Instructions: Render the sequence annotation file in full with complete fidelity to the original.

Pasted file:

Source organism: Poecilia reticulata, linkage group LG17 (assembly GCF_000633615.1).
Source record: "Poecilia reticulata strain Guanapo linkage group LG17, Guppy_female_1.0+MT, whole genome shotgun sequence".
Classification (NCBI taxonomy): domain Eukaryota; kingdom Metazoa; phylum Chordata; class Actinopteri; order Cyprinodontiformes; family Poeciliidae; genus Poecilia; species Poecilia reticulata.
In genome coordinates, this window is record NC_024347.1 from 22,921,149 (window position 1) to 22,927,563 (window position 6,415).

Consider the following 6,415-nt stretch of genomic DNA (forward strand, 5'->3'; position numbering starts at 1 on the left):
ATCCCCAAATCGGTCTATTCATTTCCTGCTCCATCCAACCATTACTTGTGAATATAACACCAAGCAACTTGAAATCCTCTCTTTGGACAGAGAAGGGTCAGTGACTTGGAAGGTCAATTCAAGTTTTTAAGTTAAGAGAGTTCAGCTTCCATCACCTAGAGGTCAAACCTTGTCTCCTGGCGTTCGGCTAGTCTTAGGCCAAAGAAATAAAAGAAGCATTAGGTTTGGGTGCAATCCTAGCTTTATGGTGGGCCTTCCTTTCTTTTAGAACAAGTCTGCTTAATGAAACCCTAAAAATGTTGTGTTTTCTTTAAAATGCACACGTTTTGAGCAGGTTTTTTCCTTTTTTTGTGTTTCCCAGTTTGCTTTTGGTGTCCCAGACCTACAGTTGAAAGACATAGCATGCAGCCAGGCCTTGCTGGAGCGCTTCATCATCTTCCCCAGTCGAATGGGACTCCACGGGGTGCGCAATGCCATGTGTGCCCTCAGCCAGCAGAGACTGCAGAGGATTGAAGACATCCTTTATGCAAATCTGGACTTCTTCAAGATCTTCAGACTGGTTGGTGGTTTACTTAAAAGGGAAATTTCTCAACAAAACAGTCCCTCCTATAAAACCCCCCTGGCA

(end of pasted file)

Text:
Source organism: Poecilia reticulata, linkage group LG17 (assembly GCF_000633615.1).
Source record: "Poecilia reticulata strain Guanapo linkage group LG17, Guppy_female_1.0+MT, whole genome shotgun sequence".
Classification (NCBI taxonomy): domain Eukaryota; kingdom Metazoa; phylum Chordata; class Actinopteri; order Cyprinodontiformes; family Poeciliidae; genus Poecilia; species Poecilia reticulata.
In genome coordinates, this window is record NC_024347.1 from 22,921,149 (window position 1) to 22,927,563 (window position 6,415).

Consider the following 6,415-nt stretch of genomic DNA (forward strand, 5'->3'; position numbering starts at 1 on the left):
ATCCCCAAATCGGTCTATTCATTTCCTGCTCCATCCAACCATTACTTGTGAATATAACACCAAGCAACTTGAAATCCTCTCTTTGGACAGAGAAGGGTCAGTGACTTGGAAGGTCAATTCAAGTTTTTAAGTTAAGAGAGTTCAGCTTCCATCACCTAGAGGTCAAACCTTGTCTCCTGGCGTTCGGCTAGTCTTAGGCCAAAGAAATAAAAGAAGCATTAGGTTTGGGTGCAATCCTAGCTTTATGGTGGGCCTTCCTTTCTTTTAGAACAAGTCTGCTTAATGAAACCCTAAAAATGTTGTGTTTTCTTTAAAATGCACACGTTTTGAGCAGGTTTTTTCCTTTTTTTGTGTTTCCCAGTTTGCTTTTGGTGTCCCAGACCTACAGTTGAAAGACATAGCATGCAGCCAGGCCTTGCTGGAGCGCTTCATCATCTTCCCCAGTCGAATGGGACTCCACGGGGTGCGCAATGCCATGTGTGCCCTCAGCCAGCAGAGACTGCAGAGGATTGAAGACATCCTTTATGCAAATCTGGACTTCTTCAAGATCTTCAGACTGGTTGGTGGTTTACTTAAAAGGGAAATTTCTCAACAAAACAGTCCCTCCTATAAAACCCCCCTGGCA